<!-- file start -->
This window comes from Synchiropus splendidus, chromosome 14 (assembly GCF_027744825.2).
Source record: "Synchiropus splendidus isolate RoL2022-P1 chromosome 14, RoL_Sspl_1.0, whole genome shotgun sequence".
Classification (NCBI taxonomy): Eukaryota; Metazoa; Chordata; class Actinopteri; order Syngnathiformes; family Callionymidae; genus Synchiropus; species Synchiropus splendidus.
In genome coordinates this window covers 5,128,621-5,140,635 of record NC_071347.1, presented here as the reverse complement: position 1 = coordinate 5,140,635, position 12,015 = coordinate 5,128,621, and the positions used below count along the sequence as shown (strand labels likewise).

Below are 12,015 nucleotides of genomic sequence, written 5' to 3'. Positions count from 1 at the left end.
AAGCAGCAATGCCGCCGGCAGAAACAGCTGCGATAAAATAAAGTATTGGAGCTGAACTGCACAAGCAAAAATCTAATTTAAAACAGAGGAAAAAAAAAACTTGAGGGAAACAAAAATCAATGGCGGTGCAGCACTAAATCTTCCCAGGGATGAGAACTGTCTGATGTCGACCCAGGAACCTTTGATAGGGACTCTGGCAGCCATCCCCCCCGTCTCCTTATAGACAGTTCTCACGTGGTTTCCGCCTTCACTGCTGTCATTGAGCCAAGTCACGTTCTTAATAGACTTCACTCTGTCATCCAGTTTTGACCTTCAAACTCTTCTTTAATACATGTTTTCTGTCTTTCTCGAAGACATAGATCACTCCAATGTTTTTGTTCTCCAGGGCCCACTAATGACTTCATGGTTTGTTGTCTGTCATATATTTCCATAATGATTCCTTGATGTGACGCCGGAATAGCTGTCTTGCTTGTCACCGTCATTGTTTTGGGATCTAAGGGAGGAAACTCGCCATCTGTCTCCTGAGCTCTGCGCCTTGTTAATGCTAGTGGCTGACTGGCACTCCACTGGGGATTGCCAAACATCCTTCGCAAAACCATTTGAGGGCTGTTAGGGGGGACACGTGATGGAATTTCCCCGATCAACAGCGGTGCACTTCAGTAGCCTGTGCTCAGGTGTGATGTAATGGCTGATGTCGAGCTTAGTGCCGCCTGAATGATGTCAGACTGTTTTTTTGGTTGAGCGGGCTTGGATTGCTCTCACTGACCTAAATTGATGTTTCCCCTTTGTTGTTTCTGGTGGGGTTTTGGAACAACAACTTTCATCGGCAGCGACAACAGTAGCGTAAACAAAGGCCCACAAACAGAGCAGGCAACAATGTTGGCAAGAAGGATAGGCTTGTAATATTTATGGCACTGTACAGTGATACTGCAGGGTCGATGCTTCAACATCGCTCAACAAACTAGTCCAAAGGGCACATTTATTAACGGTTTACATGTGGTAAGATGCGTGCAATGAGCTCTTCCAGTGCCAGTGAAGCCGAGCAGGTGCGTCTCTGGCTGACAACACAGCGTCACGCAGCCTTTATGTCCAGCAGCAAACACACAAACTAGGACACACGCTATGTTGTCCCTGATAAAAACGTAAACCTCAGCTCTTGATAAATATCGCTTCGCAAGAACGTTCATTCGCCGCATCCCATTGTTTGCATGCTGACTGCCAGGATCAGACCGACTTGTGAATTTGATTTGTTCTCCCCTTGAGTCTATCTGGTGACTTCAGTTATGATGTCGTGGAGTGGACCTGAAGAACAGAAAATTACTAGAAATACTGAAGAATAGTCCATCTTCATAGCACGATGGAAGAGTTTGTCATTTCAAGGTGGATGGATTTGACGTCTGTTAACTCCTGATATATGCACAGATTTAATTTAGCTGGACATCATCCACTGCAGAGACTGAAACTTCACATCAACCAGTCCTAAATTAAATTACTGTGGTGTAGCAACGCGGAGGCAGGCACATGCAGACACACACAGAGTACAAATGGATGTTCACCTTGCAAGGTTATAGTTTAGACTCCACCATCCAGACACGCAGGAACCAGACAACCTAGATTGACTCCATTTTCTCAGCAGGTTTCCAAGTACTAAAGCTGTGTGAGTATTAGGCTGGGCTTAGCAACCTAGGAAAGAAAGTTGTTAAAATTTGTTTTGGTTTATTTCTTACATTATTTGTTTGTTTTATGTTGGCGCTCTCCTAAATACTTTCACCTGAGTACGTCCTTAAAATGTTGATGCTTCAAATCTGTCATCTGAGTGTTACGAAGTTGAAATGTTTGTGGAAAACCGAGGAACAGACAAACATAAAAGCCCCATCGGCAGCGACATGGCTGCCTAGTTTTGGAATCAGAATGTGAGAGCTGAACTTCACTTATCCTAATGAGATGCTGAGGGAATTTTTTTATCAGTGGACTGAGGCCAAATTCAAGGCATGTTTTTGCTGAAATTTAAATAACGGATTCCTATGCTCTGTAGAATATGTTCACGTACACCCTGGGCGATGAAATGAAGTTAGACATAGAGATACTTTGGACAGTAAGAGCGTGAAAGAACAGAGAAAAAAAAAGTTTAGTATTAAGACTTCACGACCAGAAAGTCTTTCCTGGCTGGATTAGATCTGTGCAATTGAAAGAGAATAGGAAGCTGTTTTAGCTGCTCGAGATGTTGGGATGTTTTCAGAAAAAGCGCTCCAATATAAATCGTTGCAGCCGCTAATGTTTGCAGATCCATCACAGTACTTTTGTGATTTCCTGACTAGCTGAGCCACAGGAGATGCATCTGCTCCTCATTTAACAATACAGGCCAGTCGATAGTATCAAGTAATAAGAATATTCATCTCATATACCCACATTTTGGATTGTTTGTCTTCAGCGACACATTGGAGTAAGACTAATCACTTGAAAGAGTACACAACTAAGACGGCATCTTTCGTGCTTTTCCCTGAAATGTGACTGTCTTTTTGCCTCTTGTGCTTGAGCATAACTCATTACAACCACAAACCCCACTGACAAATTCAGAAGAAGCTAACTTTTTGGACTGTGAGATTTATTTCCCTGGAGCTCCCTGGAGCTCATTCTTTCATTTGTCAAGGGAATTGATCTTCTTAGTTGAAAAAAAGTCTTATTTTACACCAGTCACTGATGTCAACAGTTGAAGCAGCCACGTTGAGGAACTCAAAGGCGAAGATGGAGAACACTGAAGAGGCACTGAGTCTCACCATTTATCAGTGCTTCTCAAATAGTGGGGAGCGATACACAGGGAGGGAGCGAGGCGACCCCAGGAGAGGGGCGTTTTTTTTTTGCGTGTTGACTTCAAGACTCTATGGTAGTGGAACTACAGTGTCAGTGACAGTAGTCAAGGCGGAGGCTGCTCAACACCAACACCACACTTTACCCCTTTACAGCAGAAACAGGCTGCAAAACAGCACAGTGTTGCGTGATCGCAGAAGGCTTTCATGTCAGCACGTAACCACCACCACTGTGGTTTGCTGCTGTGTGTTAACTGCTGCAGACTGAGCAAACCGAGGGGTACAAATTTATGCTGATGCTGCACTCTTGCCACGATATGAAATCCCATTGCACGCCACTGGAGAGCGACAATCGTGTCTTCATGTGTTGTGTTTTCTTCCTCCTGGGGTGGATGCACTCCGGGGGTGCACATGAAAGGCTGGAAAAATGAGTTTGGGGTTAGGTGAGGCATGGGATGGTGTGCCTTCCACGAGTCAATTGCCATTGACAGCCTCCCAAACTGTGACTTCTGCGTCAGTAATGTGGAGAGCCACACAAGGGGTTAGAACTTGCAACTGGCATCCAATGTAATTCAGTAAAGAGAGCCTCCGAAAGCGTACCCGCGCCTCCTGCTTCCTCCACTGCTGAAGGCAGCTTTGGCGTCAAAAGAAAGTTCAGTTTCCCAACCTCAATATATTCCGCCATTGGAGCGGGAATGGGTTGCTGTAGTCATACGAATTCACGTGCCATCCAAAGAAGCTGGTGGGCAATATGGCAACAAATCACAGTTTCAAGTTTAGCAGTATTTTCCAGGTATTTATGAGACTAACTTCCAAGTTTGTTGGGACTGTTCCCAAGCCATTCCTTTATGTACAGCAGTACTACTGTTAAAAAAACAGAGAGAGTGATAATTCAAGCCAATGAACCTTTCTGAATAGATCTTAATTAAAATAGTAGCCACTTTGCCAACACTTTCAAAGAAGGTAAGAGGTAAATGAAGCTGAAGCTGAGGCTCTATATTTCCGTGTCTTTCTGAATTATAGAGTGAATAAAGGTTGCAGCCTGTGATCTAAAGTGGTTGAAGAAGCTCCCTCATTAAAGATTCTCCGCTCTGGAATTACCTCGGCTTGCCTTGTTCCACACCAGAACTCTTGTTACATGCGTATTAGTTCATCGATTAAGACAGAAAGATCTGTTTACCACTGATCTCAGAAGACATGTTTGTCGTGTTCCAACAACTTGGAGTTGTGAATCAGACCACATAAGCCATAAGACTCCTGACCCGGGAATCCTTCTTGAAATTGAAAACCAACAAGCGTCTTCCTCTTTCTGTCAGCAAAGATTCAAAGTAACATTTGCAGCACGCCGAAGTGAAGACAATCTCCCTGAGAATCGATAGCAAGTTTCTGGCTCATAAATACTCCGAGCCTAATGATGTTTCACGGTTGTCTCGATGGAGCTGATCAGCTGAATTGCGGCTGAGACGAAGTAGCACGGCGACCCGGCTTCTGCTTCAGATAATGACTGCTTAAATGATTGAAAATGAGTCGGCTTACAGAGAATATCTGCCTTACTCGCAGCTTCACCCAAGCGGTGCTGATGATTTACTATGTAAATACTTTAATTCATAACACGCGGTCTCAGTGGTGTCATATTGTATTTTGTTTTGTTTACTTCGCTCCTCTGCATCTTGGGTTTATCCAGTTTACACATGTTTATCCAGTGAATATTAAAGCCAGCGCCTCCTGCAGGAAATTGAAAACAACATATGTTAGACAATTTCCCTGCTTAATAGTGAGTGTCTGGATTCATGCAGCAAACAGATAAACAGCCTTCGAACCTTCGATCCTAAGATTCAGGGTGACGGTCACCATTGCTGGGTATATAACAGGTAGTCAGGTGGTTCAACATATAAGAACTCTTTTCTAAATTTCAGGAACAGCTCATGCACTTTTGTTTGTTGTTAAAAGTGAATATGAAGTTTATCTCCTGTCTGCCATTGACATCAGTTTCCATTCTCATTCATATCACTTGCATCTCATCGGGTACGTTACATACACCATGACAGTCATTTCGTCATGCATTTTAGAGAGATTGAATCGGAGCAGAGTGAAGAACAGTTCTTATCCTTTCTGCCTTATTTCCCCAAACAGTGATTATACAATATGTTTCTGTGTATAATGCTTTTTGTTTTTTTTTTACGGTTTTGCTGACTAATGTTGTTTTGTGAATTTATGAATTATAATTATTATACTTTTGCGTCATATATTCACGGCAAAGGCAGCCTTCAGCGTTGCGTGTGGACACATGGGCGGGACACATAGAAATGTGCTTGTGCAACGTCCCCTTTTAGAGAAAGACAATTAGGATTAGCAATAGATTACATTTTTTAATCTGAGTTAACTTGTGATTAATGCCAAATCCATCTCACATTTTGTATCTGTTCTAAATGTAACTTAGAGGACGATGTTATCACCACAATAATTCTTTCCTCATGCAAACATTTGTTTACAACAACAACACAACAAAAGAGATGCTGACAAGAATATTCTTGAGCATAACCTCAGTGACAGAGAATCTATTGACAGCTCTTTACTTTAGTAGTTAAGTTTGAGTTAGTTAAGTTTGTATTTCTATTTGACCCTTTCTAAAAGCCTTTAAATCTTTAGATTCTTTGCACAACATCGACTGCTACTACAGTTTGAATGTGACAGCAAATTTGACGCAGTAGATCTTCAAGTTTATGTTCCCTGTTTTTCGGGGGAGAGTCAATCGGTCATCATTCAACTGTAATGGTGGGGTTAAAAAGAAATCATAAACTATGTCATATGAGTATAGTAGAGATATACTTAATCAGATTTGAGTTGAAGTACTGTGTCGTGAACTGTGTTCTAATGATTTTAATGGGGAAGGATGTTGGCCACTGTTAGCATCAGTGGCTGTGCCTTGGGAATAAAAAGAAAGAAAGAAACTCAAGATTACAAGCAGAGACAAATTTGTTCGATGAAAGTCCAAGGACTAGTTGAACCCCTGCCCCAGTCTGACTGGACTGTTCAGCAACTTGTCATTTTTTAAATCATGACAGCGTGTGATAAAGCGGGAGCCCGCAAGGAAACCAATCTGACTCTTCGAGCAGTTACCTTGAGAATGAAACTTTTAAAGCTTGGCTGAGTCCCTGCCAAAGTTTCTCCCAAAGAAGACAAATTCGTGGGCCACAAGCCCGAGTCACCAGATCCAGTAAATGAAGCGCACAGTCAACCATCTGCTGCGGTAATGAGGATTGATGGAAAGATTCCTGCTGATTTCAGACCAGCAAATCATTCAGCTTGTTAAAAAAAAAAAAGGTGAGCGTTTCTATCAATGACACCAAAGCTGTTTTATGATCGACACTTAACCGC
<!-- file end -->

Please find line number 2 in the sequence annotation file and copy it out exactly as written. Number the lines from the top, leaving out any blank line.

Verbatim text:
Source record: "Synchiropus splendidus isolate RoL2022-P1 chromosome 14, RoL_Sspl_1.0, whole genome shotgun sequence".